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Debunking The Myth Of The Indestructible Miner

If you’ve ever worked in mining, or even if you haven’t, you know the reputation of mining as a tough knock-about, work-hard-play-hard kind of industry – tough people doing a tough job. And a lot of it’s true. But what we don’t hear a lot about is the struggles miners can face with their health – physical, mental and emotional – and how often it’s neglected.

This really came home to me in a recent episode of the Full Production podcast with a good old mate of mine, Tony Andrews. There’s not much around mines that Tony hasn’t done or seen, and he’s a hell of a character. Sadly, Tony is suffering from terminal cancer. Hearing his stories, it really hit home the importance of looking after ourselves – because if you don’t have your health, you don’t have much.

I don’t want this to sound preachy, just a bit of a reminder from one miner to another.

Look After Your Body

For most of us, safety and security on-site is a big thing. As that old saying goes: Everything in mining is written in blood. Listening to Tony, you can see how the industry has come a long way since it’s earlier days. But it’s important not to get into that ‘she’ll be right mate’ mindset. You want to be able to walk away at the end of the day. Looking after your body isn’t something you should just focus on while on-site. Think about how you’re treating yourself off-site too. If you’re not physically up to the task of getting through the day, you’re really leaving yourself open to disaster.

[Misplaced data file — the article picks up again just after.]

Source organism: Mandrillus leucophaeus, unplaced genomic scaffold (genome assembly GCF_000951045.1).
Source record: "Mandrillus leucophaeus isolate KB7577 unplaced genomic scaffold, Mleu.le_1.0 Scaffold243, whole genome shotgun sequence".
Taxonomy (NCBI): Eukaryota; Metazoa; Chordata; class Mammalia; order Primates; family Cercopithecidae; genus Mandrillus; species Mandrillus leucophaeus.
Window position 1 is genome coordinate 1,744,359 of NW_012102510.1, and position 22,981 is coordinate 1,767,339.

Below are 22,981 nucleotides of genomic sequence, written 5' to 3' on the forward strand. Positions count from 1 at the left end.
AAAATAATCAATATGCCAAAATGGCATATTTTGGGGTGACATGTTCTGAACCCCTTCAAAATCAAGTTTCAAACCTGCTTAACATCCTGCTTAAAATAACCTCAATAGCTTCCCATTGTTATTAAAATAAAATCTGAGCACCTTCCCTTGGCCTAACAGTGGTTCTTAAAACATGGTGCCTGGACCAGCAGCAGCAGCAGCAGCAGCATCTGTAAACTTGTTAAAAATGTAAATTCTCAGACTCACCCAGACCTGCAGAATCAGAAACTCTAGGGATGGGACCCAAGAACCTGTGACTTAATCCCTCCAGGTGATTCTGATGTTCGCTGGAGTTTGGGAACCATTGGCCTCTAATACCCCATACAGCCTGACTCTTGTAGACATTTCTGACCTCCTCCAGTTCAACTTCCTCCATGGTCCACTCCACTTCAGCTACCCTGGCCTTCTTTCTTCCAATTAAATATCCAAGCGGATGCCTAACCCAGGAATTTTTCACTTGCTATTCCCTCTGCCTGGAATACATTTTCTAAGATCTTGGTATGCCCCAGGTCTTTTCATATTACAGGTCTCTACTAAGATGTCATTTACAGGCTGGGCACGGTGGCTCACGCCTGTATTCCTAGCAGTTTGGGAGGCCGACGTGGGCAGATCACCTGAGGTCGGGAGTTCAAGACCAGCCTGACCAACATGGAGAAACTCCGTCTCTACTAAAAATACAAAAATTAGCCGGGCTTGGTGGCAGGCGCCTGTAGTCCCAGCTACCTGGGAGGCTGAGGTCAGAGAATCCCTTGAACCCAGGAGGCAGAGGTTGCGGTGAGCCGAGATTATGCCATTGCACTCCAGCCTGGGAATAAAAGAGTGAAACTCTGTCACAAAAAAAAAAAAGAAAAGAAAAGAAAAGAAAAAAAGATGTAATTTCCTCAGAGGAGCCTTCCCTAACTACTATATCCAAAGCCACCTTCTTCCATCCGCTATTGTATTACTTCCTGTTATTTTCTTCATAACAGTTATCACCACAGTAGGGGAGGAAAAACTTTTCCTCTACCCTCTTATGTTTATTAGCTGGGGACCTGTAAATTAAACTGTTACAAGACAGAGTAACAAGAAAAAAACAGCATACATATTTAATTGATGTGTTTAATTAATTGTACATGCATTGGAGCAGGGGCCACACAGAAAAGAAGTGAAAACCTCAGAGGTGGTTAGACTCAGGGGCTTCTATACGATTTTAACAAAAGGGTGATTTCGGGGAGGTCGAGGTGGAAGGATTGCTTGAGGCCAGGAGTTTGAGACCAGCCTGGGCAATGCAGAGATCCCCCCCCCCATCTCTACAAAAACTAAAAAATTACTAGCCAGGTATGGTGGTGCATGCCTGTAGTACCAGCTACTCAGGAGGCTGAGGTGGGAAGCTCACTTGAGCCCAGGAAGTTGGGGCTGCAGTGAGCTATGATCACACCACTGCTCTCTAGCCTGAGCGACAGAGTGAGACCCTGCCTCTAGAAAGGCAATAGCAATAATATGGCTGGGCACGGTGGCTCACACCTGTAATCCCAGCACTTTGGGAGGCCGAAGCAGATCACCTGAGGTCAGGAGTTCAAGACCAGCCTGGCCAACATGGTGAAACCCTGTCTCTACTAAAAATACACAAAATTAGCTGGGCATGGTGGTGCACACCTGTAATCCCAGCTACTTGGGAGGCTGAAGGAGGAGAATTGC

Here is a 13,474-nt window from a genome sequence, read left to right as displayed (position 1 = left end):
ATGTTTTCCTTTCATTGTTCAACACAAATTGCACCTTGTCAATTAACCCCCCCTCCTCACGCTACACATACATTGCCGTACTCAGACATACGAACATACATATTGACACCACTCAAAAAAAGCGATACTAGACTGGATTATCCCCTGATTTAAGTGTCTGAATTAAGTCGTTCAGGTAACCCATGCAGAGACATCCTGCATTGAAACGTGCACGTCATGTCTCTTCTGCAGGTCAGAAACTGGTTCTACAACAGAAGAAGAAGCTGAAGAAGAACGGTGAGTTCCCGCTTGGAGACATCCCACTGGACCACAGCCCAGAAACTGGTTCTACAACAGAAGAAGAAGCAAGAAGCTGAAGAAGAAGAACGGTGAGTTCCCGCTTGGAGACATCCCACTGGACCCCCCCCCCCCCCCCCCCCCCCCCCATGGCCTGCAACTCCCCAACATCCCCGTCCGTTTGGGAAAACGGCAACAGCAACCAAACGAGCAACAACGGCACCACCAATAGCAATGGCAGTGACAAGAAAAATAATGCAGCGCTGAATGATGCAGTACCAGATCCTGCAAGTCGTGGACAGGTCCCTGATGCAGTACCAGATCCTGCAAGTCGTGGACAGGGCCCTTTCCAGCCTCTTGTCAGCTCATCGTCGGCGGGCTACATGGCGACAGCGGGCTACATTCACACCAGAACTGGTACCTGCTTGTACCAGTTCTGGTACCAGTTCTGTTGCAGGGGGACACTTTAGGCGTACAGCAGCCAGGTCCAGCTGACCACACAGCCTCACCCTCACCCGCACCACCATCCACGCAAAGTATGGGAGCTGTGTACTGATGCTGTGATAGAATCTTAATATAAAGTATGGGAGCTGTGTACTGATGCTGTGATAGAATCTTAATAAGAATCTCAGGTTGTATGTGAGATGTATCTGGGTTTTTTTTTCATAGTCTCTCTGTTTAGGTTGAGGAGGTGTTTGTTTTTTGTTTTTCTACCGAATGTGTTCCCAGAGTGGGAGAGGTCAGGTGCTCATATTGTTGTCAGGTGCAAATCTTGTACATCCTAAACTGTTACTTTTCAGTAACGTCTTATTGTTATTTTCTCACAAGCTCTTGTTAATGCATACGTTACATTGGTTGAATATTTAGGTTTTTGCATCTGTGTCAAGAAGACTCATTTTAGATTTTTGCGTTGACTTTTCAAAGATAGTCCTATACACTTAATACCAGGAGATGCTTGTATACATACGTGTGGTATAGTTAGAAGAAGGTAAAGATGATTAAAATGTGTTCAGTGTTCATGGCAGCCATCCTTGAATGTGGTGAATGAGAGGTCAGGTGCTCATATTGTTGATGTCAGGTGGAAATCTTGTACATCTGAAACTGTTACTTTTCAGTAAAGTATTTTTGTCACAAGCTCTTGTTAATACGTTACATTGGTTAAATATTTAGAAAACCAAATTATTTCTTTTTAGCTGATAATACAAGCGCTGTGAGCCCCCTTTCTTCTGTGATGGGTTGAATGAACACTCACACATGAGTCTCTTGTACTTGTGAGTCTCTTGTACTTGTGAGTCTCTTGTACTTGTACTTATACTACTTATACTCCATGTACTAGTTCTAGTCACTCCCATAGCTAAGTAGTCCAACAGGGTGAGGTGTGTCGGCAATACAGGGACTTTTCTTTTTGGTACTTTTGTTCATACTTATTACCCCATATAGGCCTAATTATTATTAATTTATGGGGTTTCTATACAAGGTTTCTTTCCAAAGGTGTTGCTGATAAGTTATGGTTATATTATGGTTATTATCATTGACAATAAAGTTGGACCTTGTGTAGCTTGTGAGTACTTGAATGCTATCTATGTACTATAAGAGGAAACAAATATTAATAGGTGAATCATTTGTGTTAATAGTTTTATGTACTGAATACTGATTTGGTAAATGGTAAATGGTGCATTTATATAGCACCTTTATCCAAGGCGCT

Look After Your Head

If you’ve been in the mining game for any length of time, you’ve probably seen the effects of alcoholism, breakdown and mental illness. If you find you’re forcing yourself to put on your ‘no worries’ face, stop and talk to somebody, best if it’s somebody skilled in the area. Just like with your body, if your head is not in the game, you shouldn’t be around a mine site.

Look After Your Heart

Often linked to the point above, loneliness, isolation and relationship breakdown can also be struggles for many miners. If you’re in a relationship, make time for it. If you’re not, make time so you can meet someone. Your mates at the mine site are great, but it’s good to have something more to go home to when the gates are shut.  

Ultimately, the biggest lesson I took away from my conversation with Tony was that the only thing you really take out of life is the relationships you have in it, and my relationship with Tony is something I’m going to cherish for a very long time.

Listen to my entire conversation with Tony here.